One of the best ways to experience the UAE and the beauty of the desert is to partake in one of the nation’s passions: horseriding. That is exactly what two of my friends and colleagues from the clinic and I did on Friday, with each of us keen to find ourselves back in the saddle after variable periods of time away from horses. For me, the last time I was in the saddle was last year when my parents visited and mum and I went out on a ‘desert’ ride out of the Arabian Ranches Polo club, an experience which although fast and fun was also a little disappointing in as much as the ‘desert’ we experienced was effectively a large building site, with the city in clear view. Claire had ridden extensively in the desert whilst growing up in Saudi Arabia and Adri has also ridden a lot back in South Africa. Which was a good thing as our chosen venue of Al Maha resort, an hour’s drive out of Dubai towards Al Ain, stipulated that riders needed to have at least 3 years worth of experience in the saddle.
The drive up, despite being early, was worth it as we arrived at the gates to the reserve – all a little bit Jurassic Park on first impressions – as the sun was just starting to rise, revealing the true raw beauty of the dunes, with their varying shades of yellow owing to the recent rain, and the intermittently dotted trees and bushes. Many assume that the desert is empty and boring, with nothing but sand to see, but the truth is anything but. From the moment we arrived we appreciated abundant wildlife from small antelope to birds, to the majestic Oryx, a large group of which we were able to get very close to, including their rather foal-like cute little babies.
The Al Maha resort itself is hidden away in the dunes about 9km from the main gate and just suddenly pops out of nowhere as you find yourself driving along the dirt road wondering whether in fact you have maybe made an incorrect turn. We drove past individual chalets skillfully hidden amongst the desert sands, up the pristine main drive to the reception lodge, with the tasteful vibes of a safari hunting lodge, except without the hunting trophies. The immediate impression of the place was one of calm and peace, and the view from the balcony was nothing short of breathtaking. Below us and extending as far as the eye could see was the desert, with a small oasis in the foreground and angular, undulating dunes meeting an expansive sky, with the sun casting the most fantastic shadows and creating a fascinating array of textures and subtle hues of light browns, yellows and greens as the Arabian desert was revealed to us.
We were met by our guide, a young English horseman by the name of Laurence, who had previously been employed as a guide in Namibia and who clearly had a passion for horses. Half-chaps donned it was into the resort 4WD we jumped for the short journey out to the stables, where we picked up hats before being introduced to our steeds. My horse was a lovely bay who was slow and steady on the walk but who clearly enjoyed competition when it came to the question of racing, as I discovered on more than one occasion.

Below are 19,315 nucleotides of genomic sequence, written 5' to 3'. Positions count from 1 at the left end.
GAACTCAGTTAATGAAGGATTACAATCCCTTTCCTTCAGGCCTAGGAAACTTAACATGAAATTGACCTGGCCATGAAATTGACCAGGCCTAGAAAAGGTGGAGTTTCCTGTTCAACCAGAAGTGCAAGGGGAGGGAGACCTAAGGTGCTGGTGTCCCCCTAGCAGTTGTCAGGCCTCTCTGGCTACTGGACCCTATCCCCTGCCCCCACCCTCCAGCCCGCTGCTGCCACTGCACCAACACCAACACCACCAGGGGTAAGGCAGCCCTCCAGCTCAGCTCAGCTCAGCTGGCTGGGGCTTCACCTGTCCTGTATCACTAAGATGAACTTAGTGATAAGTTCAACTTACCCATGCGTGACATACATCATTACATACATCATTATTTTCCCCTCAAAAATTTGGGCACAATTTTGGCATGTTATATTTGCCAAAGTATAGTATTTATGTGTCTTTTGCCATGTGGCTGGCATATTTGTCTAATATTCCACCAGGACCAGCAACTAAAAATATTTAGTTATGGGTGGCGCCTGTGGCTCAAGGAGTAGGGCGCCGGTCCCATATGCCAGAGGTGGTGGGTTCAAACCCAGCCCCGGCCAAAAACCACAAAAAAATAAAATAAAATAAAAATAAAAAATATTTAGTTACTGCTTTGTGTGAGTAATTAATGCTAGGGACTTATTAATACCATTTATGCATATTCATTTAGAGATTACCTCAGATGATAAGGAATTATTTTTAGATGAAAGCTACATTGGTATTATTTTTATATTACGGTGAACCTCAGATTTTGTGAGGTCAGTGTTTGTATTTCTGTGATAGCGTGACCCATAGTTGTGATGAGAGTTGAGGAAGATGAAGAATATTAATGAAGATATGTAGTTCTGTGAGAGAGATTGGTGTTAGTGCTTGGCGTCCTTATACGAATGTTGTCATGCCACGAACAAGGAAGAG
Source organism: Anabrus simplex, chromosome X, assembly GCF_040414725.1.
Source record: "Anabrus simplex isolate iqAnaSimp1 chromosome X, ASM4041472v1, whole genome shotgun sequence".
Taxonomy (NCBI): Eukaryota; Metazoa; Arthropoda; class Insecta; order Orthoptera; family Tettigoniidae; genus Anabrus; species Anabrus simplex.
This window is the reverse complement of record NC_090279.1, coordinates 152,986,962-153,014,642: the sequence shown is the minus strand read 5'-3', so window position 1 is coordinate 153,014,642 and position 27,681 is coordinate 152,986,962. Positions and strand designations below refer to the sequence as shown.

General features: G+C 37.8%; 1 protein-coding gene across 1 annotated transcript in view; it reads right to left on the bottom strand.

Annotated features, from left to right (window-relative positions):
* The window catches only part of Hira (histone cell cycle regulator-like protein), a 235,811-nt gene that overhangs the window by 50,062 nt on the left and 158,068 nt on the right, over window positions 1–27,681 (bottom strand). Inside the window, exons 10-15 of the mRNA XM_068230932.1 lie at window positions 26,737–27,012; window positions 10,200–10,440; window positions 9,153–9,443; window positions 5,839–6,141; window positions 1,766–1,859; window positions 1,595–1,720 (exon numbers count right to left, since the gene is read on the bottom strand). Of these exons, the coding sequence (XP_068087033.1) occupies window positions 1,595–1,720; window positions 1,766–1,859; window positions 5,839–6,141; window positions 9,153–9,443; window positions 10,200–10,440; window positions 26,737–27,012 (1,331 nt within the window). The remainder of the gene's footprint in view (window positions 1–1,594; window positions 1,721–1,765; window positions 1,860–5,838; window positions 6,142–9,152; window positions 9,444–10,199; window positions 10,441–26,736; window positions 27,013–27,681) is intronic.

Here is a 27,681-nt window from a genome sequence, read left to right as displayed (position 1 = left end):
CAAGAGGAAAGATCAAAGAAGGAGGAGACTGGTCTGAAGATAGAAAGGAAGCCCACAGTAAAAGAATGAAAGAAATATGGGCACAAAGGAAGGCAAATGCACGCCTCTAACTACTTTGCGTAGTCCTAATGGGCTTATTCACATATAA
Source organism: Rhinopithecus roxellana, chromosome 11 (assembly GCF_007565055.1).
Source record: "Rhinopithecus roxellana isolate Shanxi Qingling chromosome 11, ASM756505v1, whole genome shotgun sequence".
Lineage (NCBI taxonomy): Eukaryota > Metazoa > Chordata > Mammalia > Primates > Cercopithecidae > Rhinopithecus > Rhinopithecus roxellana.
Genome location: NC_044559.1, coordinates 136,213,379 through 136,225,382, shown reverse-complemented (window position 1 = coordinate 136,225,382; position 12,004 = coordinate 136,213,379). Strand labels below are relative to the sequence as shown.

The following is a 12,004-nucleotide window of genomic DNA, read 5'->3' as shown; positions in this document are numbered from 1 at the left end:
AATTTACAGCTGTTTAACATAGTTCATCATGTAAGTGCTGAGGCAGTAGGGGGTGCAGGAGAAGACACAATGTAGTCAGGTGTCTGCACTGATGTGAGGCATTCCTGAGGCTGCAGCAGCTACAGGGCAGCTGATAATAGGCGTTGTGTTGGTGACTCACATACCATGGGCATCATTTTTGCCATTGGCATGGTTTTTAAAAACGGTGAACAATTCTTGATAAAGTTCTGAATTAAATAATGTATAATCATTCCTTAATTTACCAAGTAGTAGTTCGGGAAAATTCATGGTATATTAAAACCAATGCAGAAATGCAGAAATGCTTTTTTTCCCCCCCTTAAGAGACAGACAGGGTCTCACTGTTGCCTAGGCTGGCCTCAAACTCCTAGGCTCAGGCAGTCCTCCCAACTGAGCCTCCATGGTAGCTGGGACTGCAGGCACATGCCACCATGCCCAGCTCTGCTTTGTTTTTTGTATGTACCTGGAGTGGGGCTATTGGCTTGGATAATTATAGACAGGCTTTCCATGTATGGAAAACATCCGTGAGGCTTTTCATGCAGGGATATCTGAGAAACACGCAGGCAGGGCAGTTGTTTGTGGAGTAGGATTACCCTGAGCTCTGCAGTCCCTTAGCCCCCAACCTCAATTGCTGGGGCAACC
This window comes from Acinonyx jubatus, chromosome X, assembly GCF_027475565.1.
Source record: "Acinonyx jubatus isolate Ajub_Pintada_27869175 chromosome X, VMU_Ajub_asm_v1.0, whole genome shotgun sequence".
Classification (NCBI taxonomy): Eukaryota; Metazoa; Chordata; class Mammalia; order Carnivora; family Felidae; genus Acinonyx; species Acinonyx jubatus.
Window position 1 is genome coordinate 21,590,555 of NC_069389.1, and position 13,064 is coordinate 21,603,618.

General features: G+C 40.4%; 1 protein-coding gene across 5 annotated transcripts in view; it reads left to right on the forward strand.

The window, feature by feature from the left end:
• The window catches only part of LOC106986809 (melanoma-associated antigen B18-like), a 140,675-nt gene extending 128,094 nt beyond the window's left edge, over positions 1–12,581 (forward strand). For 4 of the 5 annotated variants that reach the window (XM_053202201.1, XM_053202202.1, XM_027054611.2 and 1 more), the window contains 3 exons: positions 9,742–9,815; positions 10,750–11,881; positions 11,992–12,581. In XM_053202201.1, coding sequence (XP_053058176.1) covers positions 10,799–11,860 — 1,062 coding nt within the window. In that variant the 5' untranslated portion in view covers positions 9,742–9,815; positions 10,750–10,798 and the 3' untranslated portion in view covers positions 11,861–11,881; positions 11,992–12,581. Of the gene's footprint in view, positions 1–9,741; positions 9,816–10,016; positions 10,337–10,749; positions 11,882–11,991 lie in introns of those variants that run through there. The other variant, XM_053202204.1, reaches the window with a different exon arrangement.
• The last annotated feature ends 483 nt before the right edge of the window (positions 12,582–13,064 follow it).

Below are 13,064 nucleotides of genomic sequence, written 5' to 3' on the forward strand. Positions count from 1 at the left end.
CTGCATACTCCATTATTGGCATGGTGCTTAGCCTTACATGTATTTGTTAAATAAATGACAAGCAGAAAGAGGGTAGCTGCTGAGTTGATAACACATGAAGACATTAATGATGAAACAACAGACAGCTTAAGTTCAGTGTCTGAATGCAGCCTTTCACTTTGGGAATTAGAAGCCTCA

Our ride took us in roughly a large loop, through desert paths and over dunes, and it wasn’t long before we were picking up speed for the first of our ‘extended canters.’ All of the horses we were riding had formerly been endurance athletes and were used to running at speed over the sand. My horse, as previously mentioned, was super competitive and when he quickly built up speed to nose in front of our guide’s stunning grey steed, you could almost feel the gear shift in both horses as an unspoken “right. You’re on!” was exchanged. It is not until you’re back in the saddle that you remember what incredibly exhilarating fun it is to move at speed powdered by literal horse power.
The second stretch of speed saw me, at one point, lose my right stirrup and it took some concentrated effort on my part to remain firmly saddled whilst attempting to place my foot back in, all whilst continuing to pick up speed. We eventually stopped near the top of a small hill and as Laurence arrived it became clear that they had been calling for me to stop earlier, a request that I had to confess I had not heard, explaining the stirrup issue. I was somewhat pleased, however, to be told that to external onlookers I had apparently appeared very much in control and it had been assumed that I was simply choosing to ignore the calls to stop on account of clearly enjoying things so much. How appearances can be deceiving!
We stopped – or rather attempted – to stop for a photo opportunity atop one of the dunes en route back to base and in spite of the horses clearly not being overly cool with the idea of standing still posing Laurence did manage to snap a half decent shot, all whilst being buffeted by his own horse.
Following our return to the stables and subsequently the main lodge, we availed ourselves of a fantastically relaxed breakfast out on the balcony, overlooking the desert, and reviewed the highlights of the ride. Although all of us agreed that we would have preferred for the trip to have lasted longer – an hour and a half felt too short – the stiff backs that we all experienced over the following days suggested that the time was, in fact, optimal!
Anyone looking for a fun, active way to really connect with the wildlife and true desert of the UAE, whilst still getting to enjoy a five star hospitality experience will certainly find a riding session at Al Maha right up their street. We all agreed that very morning that we wanted to return, perhaps even spending a whole day and taking advantage of the many other leisure activities on offer, including archery. Well recommended!
At the time of writing the 1.5 hour desert hack cost 200AED each, with all required equipment provided. Breakfast was 160AED, with the view being worth the price alone. More information can be found at Al Maha’s website.